Thursday, 15 February 2018

February's Council meeting - with updates


Update 23rd February;

After three years, and intense media pressure over the past few days the council have rapidly backpedalled and are flying the Rainbow flag above County Hall this weekend. Good. It will also be flown every May 17th for International Day Against Homophobia, Transphobia and Biphobia.

With the growing realisation that Carmarthenshire is being viewed as the only homophobic council in Wales, the Rev Emlyn Dole has released a statement claiming that he has 'intervened' in the debate and ordered that the flag is flown, he fails to mention that he has had the authority to fly the flag all along.

Why this has taken three years is simply ridiculous. Let's not forget, as I have mentioned below, that it has been the chief executive, the devout Mr James, who has personally rejected several requests, but embraced, with £2m of public money, an evangelical organisation in Carmarthen. Make of that what you will.
I'd have liked to have been a fly on the wall in the Presidential Suite over the last few days.

County Hall 23rd Feb 2018...and it's upside down. Update 2pm; it's now been put the right way up. As with many things...Only in Carmarthenshire...

Update 22nd February; Flags

With the council's refusal to fly the Rainbow flag now in the news and across social media, it's worth re-stating that the policy states that ultimately it is up to the leader, Cllr Dole, whether a flag is flown or not (apart from the royal flags etc). On the other hand, the chief executive has stated that whilst the council is happy to support community ventures "this does not extend to flag flying at civic centres".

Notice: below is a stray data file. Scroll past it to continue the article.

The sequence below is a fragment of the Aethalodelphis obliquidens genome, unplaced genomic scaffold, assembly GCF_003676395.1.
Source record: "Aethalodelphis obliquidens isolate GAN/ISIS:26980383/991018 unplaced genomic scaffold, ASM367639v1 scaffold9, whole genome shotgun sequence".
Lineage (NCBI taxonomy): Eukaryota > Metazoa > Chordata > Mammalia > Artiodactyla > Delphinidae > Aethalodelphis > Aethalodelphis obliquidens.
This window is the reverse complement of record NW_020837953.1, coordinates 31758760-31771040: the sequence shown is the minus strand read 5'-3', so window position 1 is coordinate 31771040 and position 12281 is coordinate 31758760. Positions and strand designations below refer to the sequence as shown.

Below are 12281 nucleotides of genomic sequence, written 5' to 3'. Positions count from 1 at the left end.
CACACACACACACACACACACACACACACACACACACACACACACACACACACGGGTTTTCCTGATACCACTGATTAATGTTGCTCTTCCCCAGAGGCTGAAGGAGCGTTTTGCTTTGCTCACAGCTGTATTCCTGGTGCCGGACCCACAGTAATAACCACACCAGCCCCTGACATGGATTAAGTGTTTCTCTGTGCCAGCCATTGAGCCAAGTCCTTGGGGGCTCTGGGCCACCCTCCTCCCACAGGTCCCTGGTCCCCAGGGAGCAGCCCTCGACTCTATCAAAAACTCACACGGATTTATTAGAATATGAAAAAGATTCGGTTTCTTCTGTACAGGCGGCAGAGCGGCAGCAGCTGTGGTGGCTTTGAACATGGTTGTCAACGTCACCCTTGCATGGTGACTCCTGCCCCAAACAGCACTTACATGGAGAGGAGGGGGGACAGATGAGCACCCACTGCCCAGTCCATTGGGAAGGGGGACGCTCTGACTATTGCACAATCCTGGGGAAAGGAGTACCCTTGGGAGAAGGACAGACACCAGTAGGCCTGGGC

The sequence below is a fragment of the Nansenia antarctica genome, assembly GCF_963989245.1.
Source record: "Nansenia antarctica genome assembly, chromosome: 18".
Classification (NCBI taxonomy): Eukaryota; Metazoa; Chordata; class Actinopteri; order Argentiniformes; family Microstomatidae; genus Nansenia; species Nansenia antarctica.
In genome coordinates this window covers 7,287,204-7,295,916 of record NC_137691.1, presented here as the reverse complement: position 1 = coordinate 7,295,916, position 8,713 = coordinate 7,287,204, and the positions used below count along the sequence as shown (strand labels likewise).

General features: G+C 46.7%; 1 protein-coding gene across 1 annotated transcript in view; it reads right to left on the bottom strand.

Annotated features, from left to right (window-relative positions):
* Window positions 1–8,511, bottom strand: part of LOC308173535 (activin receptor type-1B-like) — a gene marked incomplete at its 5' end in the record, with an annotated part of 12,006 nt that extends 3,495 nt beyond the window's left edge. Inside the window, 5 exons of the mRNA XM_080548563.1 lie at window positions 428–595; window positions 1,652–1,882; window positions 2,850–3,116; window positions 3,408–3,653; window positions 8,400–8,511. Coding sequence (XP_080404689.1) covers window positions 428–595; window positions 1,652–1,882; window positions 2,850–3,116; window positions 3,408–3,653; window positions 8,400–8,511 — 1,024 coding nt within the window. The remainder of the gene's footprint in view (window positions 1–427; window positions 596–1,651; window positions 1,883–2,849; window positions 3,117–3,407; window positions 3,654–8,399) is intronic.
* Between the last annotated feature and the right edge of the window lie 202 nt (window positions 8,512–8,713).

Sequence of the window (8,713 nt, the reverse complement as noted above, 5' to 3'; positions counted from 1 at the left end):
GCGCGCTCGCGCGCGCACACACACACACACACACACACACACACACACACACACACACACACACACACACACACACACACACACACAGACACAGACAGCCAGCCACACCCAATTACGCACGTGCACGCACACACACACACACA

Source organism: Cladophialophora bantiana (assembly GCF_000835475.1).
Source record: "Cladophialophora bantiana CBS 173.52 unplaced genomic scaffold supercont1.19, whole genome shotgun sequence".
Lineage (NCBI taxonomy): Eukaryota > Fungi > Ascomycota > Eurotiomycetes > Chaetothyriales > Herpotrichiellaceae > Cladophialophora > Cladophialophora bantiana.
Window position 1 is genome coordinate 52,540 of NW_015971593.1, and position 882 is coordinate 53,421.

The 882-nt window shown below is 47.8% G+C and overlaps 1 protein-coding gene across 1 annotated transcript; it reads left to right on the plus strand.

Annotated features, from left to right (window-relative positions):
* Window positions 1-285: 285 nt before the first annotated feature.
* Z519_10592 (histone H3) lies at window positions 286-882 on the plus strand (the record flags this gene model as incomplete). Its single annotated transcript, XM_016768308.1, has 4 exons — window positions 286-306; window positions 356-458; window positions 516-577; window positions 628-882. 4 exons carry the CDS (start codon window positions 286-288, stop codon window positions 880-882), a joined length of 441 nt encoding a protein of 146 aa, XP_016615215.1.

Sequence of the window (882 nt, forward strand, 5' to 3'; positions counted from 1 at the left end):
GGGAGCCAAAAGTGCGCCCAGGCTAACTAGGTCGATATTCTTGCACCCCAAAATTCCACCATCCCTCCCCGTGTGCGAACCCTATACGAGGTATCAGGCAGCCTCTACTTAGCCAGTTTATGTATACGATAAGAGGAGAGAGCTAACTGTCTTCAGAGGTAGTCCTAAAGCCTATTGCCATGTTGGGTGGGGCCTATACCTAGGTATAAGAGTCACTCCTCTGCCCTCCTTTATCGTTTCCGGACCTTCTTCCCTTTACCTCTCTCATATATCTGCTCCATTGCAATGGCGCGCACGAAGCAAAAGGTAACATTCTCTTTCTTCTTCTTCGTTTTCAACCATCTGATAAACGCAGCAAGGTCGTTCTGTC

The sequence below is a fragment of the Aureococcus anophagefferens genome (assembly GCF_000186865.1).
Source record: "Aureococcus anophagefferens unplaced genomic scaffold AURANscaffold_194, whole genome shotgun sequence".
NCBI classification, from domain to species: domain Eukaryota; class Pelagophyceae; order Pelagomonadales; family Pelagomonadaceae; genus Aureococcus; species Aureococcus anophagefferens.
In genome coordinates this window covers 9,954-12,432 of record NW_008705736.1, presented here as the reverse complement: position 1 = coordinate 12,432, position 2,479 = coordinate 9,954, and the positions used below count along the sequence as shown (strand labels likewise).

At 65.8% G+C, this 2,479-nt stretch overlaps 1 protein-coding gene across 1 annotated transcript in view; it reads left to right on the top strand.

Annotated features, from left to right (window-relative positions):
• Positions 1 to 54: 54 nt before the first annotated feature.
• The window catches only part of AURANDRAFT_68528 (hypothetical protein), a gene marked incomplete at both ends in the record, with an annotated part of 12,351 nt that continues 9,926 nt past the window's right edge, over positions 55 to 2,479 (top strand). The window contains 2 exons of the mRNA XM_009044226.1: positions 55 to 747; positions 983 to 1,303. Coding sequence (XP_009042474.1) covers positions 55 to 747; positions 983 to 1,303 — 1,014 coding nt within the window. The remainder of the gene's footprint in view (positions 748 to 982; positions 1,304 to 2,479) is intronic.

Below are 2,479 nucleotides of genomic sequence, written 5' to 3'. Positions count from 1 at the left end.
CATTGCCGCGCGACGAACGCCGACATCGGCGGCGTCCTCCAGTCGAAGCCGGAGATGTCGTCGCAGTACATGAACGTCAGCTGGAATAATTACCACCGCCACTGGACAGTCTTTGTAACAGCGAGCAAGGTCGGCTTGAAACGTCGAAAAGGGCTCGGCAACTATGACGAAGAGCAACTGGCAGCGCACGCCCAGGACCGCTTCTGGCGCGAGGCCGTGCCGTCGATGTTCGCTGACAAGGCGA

This begs that age old question as to who is running the council, not Mr Dole obviously, and why has the council spent over three years tying itself in knots to avoid flying the Rainbow flag, when no other public body seems to have a problem. Without spelling it out, I believe the answer lies, at least in part, in the main post below.
In effect the policy allows for the flying of the Rainbow flag, it is the personal preferences of the Leader, and chief executive to choose to reject the request.



Cllr Dole also stated, at last week's meeting, that the council are members of Stonewall. According to another FOI response, the council decided to 'pause and review' their membership last year. It is not known if they have now rejoined the network or if Mr Dole was stretching the truth.

* * *

There are a couple of points worth mentioning from yesterday's full council. For the connoisseurs, the whole epic can be seen on the archived webcast.
Firstly came the latest instalment in the County Hall flag saga. The saga largely involves repeated requests, over the past few years, by organisations and lately by a councillor, to fly the Rainbow flag during LGBTQ celebrations. The 'council', otherwise known as the chief executive, has resolutely refused and aside from a brief flutter after the Orlando massacre, the brightly coloured symbol of solidarity and inclusion has remained neatly folded in the Presidential drawers.

According to the council they were so inundated with flag flying demands they had to adopt a protocol in 2015, this was an officer decision with no record of it going near a councillor. I eventually got a copy of the protocol which I blogged about last September. Incidentally, there were only two recorded requests. (Please search this blog for previous posts)

A Labour motion to fly the flag before Christmas was kicked into the long grass to be discussed by CRWG. CRWG, you may recall, is the cross-party group set up following the pension and libel indemnity scandals and the damning WLGA report on the way the council was run. It's current membership is five Plaid; Emlyn Dole (Chair); Hazel Evans, Tyssul Evans, Peter Hughes-Griffiths and Dai Jenkins; two Independent coalition members Jane Tremlett and Mair Stephens and three Labour; Jeff Edmunds, John James and Rob James.
Four of the Plaid members and the two Independents are also Executive Board members.

True to form the group, which is supposed to promote good governance and transparency refuses to publish its agendas and minutes. Neither will the Chair, Emlyn Dole agree to discuss the complete removal the illegal and notorious, but currently 'suspended' libel indemnity clause. As CRWG is overseen by the chief executive and loyal legal Linda, this is, of course, not surprising. One of the criticisms reported by the WLGA was that the council was officer-led. It still is of course.